Hodder, out now
Voracious cars, prophesying dunes, uncanny obituaries – it can only mean the latest collection of Stephen King short stories…
One of the great delights about researching my book on King a couple of years ago was tracking down all the short stories that had appeared since the last collection, Just After Sunset, hit bookshelves. Reading tales that had only seen print in small-run magazines had a certain thrill – but overall I’d rather have them conveniently available between hard covers, and nearly all of those stories are here in The Bazaar of Bad Dreams. (The exception are the stories King wrote with his son, Joe Hill – ‘Throttle’ and ‘In the Tall Grass’ – as well as baseball tale ‘A Face in the Crowd’.)
Each story is prefaced by comments from King, sometimes answering the age-old question “Where do you get your ideas from?”; on other occasions, he gives an insight into the writing of the piece. Some of the tales have been revised from their original publication, but only one is really noticeably different.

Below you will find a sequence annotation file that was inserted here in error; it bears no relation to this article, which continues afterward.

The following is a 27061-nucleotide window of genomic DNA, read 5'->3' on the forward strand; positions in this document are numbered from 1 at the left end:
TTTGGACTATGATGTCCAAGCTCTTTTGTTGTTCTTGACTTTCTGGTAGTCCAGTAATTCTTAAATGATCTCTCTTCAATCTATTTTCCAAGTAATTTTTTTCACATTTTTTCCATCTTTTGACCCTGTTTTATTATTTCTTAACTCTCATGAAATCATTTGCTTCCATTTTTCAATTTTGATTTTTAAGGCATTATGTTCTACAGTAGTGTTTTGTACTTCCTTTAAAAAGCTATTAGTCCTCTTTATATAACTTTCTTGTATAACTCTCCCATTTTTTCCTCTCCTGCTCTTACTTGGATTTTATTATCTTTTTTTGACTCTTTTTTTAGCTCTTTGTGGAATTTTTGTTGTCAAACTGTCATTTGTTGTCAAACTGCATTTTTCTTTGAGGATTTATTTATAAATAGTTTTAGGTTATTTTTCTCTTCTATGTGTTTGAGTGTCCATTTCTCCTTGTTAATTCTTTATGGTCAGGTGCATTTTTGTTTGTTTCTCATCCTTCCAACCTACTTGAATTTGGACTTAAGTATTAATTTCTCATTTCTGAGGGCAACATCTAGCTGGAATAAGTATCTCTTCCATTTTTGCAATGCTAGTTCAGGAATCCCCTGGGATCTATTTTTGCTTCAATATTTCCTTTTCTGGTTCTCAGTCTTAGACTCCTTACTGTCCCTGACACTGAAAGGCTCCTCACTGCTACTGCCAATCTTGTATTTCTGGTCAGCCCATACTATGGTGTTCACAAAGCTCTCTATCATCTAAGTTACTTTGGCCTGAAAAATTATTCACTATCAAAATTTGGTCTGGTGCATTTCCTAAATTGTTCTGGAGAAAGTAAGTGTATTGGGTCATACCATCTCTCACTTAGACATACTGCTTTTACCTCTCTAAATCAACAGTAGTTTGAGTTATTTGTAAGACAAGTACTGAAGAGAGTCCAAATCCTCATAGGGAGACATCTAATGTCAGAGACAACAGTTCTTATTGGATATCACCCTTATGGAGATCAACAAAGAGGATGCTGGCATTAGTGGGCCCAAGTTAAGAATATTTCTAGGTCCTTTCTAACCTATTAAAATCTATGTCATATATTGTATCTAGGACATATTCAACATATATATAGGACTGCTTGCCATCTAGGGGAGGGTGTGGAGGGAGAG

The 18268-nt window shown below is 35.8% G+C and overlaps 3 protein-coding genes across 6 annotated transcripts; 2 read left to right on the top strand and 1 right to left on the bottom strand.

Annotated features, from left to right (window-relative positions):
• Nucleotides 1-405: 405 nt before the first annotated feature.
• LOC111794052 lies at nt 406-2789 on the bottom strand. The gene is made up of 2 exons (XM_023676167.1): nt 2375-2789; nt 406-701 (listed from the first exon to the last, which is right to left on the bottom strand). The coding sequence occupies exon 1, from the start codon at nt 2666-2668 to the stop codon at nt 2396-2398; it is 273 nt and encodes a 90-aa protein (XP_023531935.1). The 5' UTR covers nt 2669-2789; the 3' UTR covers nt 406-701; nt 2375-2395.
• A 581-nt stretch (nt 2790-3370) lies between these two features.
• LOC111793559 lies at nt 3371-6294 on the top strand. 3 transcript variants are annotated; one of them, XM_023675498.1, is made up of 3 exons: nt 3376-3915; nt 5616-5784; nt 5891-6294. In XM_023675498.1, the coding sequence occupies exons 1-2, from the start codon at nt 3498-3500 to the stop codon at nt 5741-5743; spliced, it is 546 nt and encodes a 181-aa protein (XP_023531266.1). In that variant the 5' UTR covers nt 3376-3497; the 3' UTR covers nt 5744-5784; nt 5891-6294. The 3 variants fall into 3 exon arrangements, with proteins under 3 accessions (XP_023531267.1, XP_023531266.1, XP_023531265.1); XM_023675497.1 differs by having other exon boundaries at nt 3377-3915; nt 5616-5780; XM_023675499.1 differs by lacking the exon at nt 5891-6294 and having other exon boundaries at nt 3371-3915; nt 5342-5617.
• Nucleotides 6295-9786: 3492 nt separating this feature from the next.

They’re not all horror stories – sure, there are some extremely nasty moments in stories such as ‘Mile 81’, but many of them are observational pieces, filtered through the prism of King’s imagination… which, inevitably, gives them a certain sort of edge. The most mundane actions – taking your elderly Alzheimer’s disease-afflicted father out for lunch; catching a taxi across town to get to an urgent meeting – can have unforeseen ramifications when seen through King’s eyes, and it’s the ones without the outré fantasy elements that may well lurk in the dark corners of your memory for years to come. Although having said that, it’s the ending of ‘Summer Thunder’ that has haunted my dreams since finishing the book – King managing somehow to find a brief light in a downbeat and depressing situation. It’s a strong collection that amply demonstrates why King is finally achieving the critical acclaim he deserves.
The paperback edition, out now, also includes an extra story – Cookie Jar – which melds fantasy and real life horror in the way only King can.
Verdict: Some of King’s strongest work in recent years brought together to form an excellent collection. 9/10